In the Mail
Someone tries to open the door from outside. It’s 8:00am. You wonder how many thieves rob at dawn as you unlock the door. Unexpectedly, it is your wife that walks in, staggering toward a couch. She is wearing a skirt that is many inches above her knee and a top that exposed half of her belly, the whole of her navel. She smells of alcohol and Vanilla. How could she be looking like a barmaid? Only last night, she left the house wearing a frock and a scarf all in the name of church service.
“Where did you go?” You ask.
“Night vigil,” she replies without thinking; she is half drunk.
You rush to her burgundy hand bag and unzip it. A bottle of whisky is inside. You search again and find a pack of condom.
She gapes in surprise because she did not expect you’ll come this far.
You hold out the pack of condom. “So this is the night vigil?”
“You are screwing things up,” she says shamelessly.
Your teeth clash, your eyes becomes blood-red and your fist clenches. How could she say screwing things up when you have solid proof of her sin? You become apoplectic and want to clasp her long Brazilian hair or whatever it is called and pull it till she bit the dust. But something inside of you says: Walk away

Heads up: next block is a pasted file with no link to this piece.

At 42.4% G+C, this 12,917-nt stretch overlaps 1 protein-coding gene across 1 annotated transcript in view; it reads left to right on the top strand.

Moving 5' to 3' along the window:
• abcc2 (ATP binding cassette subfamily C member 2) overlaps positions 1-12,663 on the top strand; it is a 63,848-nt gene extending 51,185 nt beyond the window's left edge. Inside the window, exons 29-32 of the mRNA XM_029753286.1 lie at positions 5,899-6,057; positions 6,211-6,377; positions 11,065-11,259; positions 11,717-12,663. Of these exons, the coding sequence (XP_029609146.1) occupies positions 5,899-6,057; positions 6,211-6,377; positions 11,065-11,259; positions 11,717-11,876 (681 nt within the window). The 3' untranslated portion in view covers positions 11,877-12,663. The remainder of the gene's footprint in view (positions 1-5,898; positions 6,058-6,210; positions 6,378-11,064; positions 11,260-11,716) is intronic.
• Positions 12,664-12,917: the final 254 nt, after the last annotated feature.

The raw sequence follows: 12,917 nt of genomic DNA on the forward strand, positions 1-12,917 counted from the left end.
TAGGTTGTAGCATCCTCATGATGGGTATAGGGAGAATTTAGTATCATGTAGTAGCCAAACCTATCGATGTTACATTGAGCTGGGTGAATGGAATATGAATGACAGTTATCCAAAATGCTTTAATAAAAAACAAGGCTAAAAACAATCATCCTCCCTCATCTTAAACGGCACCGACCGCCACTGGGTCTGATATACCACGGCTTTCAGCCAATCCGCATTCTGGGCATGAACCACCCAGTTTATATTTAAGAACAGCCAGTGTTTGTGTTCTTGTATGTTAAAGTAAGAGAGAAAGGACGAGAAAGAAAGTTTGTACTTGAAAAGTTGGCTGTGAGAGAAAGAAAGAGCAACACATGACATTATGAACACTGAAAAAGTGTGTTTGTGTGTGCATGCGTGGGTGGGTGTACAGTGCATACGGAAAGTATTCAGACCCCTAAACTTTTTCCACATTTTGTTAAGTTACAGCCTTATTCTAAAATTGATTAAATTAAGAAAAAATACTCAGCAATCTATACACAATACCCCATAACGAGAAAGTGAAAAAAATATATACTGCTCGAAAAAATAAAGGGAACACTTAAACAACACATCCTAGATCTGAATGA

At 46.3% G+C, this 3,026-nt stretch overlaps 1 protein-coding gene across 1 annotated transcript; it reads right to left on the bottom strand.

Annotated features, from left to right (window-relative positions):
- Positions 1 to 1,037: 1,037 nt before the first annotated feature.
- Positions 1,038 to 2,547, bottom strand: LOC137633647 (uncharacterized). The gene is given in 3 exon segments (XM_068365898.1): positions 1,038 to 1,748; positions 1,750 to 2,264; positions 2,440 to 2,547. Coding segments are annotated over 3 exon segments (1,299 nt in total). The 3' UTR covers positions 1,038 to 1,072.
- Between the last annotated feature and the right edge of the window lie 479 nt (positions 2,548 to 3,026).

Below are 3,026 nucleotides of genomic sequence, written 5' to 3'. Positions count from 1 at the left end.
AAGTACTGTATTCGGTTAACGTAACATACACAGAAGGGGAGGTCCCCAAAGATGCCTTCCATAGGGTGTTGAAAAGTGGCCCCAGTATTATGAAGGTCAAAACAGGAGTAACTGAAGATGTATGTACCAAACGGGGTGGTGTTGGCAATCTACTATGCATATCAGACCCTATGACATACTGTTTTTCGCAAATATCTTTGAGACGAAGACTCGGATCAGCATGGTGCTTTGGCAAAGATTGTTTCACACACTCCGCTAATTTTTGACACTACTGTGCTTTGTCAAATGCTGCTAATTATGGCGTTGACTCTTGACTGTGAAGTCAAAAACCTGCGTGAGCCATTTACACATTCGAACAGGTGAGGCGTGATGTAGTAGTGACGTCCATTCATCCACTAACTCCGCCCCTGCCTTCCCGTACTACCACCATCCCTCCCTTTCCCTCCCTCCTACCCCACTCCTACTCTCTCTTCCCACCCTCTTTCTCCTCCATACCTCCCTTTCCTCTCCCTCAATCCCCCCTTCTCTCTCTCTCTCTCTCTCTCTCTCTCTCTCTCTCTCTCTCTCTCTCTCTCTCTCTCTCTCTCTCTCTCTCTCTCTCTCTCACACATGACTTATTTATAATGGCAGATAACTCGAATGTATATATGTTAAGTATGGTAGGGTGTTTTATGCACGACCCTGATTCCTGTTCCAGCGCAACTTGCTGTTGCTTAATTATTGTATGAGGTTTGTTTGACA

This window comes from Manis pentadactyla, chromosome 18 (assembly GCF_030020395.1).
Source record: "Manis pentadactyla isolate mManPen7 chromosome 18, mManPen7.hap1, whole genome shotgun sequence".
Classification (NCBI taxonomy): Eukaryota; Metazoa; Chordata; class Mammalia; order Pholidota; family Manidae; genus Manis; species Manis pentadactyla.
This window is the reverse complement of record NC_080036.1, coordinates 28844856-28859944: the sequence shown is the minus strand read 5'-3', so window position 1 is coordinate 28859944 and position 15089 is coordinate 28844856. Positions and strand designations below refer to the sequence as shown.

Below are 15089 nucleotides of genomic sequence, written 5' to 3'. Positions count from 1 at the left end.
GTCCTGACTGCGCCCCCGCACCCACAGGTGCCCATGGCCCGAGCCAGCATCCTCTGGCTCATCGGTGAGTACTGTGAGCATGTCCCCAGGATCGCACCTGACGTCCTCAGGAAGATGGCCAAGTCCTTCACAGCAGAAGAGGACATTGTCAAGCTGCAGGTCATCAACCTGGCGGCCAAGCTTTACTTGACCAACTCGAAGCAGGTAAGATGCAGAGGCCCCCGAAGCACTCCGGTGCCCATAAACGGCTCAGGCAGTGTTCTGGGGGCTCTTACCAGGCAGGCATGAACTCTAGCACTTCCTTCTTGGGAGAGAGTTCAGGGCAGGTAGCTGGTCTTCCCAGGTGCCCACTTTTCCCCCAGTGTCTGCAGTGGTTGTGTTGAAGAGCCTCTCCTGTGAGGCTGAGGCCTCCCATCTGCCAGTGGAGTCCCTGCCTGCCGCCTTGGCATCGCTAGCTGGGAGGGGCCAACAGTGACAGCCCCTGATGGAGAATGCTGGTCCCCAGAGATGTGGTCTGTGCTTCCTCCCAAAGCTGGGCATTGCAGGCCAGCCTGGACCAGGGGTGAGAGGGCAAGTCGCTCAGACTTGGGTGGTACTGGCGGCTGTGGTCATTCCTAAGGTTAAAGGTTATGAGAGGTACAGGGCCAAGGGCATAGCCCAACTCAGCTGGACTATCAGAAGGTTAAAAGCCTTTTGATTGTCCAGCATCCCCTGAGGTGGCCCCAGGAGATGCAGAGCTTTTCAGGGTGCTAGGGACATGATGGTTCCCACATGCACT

“It’s not what you think,” she tries to explain. But you shut her up and hit her in the face.
She reaches for the bottle of whisky in her bag and strikes you with it, seriously bruising your arm.
There is a knife on the centre table. You seize it with your unwounded hand and thrust into her; first her arm, and then you start to drive the knife across her throat. She is struggling and begging for life but rage grips you until eventually she’s dead and your singlet is soaked in her deep red. Just then, rage let you be and the pulsation of your heart becomes damn loud and fast because you know that the police will rest not until you are behind bars.
. . .
The alarm clangs and you rise quickly from bed, with your heart nearly in your mouth. There beside you, under the coverlet, is she, your wife, letting out her usual angelic smile as she asked about the night. You grin like a Cheshire cat, as if the night was very well.
“We have one day vigil today in church, from dusk,” she says suddenly and you shudder. You are afraid because you think she’ll return home looking like a barmaid and you’d slit her throat like a fowl. But then you remember that she’s holy, that you have a good heart, that the nightmare was wrong about her, that you had a nightmare because you had received a mail two days before, of a man who stabbed his adulterous wife to death.
Born in Lagos, Nigeria, in July 1994, Hope Njoku is a trainee accountant. He was long-listed for the 2015 Brilliant Flash Fiction International Prize for his first work, Running Away From Tony. He is currently working on his debut novel.